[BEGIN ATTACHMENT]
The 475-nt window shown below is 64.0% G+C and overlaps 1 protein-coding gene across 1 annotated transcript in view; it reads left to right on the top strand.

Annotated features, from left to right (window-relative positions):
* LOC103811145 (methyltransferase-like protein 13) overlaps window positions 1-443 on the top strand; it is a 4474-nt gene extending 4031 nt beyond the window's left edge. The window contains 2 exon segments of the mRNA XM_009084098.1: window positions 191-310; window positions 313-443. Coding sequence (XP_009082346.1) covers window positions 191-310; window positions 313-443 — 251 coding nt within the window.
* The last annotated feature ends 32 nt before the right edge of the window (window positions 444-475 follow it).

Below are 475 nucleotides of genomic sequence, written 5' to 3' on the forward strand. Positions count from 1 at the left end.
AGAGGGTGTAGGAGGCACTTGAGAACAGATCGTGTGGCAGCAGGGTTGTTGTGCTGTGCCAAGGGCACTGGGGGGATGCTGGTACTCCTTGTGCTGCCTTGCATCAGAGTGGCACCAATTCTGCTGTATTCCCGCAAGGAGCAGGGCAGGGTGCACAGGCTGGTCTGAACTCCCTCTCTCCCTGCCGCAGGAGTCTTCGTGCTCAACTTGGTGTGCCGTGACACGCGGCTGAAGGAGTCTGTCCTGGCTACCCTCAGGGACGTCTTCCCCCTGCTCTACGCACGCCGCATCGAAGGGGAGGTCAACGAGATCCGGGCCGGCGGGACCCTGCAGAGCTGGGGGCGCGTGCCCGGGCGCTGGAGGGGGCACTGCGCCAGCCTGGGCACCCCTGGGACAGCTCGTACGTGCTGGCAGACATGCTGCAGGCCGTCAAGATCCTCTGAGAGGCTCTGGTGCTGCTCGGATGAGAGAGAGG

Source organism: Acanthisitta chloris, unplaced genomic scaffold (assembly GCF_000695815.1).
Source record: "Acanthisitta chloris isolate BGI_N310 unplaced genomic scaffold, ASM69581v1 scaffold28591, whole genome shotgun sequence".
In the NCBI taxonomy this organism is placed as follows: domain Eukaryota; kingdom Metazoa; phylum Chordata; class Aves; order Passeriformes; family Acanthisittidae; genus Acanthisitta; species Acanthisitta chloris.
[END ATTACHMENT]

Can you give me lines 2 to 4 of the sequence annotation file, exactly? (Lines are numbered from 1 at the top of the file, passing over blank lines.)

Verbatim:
Annotated features, from left to right (window-relative positions):
* LOC103811145 (methyltransferase-like protein 13) overlaps window positions 1-443 on the top strand; it is a 4474-nt gene extending 4031 nt beyond the window's left edge. The window contains 2 exon segments of the mRNA XM_009084098.1: window positions 191-310; window positions 313-443. Coding sequence (XP_009082346.1) covers window positions 191-310; window positions 313-443 — 251 coding nt within the window.
* The last annotated feature ends 32 nt before the right edge of the window (window positions 444-475 follow it).